What is Network Monitoring?

Network monitoring is a software application that verifies the correct functioning of networked devices (e.g. routers, switches, and servers), services, and applications. The goal of network monitoring software is to minimize service downtime by detecting problems as soon as they occur. A network monitoring tool runs periodic checks on monitored devices to gather information on their status and on their resources’ utilization. When a device doesn’t respond to a check, or reports degraded performance on one or more resources, the network monitoring tool alerts the network administrator.

What types of network monitoring tools are available?

There are three main categories of network monitoring tools: SNMP-based, passive, and active.


The Simple Network Management Protocol (SNMP) is an Internet standard used to request information from a device like a router, switch, or server, about the status of its resources, such as CPU, memory, and network interfaces. A SNMP query is executed from a server to an agent running on a network element. The type of information that can be obtained from a specific network device varies based on vendor and model. Each vendor publishes a set of management information base files (MIB) that describe the parameters or resources that can be queried.

Follow-up topics: SNMP, SNMP MIB.


This technique relies on “listening” to user traffic to determine network utilization. By doing so, a passive network monitoring tool can reveal which users, applications, and protocols are using the available bandwidth. There are three ways to passively monitoring a network: network TAP, SPAN port, and flow-based protocols. Network TAPs are dedicated devices that are installed in-line where the traffic has to be analyzed. A SPAN port is created on a switch by instructing it to send a copy of the traffic to another port switch port that is connected to a collector. Flow-based protocols are implemented by network hardware vendor and provide protocol statistics about network traffic.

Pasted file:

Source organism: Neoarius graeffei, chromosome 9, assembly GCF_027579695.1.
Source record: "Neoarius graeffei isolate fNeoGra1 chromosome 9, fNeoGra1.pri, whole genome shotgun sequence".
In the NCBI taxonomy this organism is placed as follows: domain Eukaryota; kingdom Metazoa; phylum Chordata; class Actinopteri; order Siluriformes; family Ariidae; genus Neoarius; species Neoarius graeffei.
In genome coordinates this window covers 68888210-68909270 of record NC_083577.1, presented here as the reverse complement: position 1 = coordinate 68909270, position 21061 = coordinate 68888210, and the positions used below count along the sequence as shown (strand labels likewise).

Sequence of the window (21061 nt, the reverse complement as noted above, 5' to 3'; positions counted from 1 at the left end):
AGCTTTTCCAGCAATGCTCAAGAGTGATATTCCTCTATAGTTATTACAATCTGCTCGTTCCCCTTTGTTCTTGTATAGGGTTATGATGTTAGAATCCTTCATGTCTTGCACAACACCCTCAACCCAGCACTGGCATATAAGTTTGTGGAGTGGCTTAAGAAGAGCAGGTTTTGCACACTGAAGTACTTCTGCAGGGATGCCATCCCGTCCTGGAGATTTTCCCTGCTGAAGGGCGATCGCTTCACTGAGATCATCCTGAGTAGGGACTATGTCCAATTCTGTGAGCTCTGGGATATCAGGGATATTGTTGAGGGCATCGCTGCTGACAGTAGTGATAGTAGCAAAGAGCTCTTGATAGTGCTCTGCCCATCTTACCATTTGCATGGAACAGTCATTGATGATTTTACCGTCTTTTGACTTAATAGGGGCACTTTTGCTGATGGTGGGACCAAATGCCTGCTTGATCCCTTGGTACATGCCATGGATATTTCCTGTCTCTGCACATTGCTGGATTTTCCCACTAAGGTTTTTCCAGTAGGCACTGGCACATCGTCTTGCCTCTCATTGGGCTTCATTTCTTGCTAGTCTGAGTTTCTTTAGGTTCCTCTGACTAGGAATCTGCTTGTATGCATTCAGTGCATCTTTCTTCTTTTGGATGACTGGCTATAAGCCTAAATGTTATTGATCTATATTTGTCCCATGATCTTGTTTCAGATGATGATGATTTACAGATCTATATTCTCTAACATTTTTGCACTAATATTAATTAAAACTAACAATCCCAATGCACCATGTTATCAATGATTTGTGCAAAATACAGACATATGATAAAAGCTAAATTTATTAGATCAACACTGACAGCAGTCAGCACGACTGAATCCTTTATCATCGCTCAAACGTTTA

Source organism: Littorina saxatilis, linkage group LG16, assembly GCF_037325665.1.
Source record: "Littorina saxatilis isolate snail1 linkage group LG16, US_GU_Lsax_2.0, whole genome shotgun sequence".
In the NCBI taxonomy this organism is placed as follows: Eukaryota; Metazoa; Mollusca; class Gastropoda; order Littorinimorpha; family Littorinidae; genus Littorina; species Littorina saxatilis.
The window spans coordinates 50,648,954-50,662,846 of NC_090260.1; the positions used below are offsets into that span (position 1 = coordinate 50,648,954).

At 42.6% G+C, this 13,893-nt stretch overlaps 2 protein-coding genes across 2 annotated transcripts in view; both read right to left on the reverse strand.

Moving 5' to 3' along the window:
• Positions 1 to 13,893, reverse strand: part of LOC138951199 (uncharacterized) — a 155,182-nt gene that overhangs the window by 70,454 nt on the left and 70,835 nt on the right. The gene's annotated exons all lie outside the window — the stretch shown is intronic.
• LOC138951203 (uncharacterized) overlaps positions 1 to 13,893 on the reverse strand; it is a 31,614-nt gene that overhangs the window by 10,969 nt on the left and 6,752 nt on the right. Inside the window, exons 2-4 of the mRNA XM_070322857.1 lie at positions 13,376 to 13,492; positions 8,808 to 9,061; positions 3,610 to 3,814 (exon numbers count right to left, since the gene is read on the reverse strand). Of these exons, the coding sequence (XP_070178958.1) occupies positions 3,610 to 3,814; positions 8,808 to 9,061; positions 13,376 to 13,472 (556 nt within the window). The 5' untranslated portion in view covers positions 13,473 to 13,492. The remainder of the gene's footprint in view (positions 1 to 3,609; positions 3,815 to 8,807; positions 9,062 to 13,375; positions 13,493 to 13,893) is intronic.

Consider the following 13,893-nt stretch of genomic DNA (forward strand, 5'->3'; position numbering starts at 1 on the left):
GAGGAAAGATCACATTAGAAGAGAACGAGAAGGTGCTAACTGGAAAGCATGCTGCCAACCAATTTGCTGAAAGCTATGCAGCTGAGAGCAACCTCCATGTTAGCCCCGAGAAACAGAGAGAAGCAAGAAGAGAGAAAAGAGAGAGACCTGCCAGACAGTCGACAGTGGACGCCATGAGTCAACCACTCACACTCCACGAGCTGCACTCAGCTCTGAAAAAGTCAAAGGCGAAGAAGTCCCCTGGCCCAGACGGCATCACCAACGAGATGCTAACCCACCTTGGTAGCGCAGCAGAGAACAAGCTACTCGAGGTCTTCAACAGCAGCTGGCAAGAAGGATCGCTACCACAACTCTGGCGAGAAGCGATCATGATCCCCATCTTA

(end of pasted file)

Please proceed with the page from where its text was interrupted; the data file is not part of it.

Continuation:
Follow-up topics: NetFlow, packet capture.


This type of network monitoring implements real-time testing performed by software or hardware agents that verify network connectivity and application performance. The tests report real-time data such as end-to-end connection, packet loss, jitter, bandwidth, DNS and HTTP/S response time. One of the most common tests run by active network monitoring tools is the ping command, which verifies round trip time to a remote host as well as packet loss. Active network monitoring tools are also used to provide service assurance, network testing, and capture the end-user experience on SD/WAN, WiFi, and remote networks (e.g. WFH).

Follow-up topics: Active network monitoring, distributed network monitoring.

What are the pros and cons of each type of network monitoring tool?

Enters NetBeez …

NetBeez is a network monitoring platform that enables IT teams to quickly troubleshoot issues with Internet, SaaS applications, Wi-Fi networks, and more. The solution provides granular data to accurately isolate the time a problem occurs, retains historical data to identify the trend of recurring issues, and facilitates diagnosing problems from the user’s perspective. With NetBeez, network administrators and tech support get faster time to resolution and simplify troubleshooting.

NetBeez Game-Changing Capabilities

Granular Performance Data

Capture granular digital experience metrics to application or service.

  • Gather performance metrics up to one second interval
  • Isolate with accuracy the exact time and moment when a problem occurs
  • Retain historical data to identify trends and recurring issues to perform root cause analysis

Proactive Incident Detection

Real-time testing, end-to-end, and from the user perspective.

  • Continuous active monitoring against networks and applications
  • Quick detection and alerting on service failures and performance degradation
  • Enforce and guarantee quality of service and SLAs
  • Verify and validate configuration changes during maintenance windows

Multi-Platform Deployment

Flexible deployment options for on-prem, cloud, and remote.

  • Deploy the server on-premises as a virtual appliance or in the cloud as an instance
  • Support Ethernet, Wi-Fi, virtual, Docker, and Linux based agents
  • Support Windows and Mac clients
  • Easily orchestrate and deploy at scale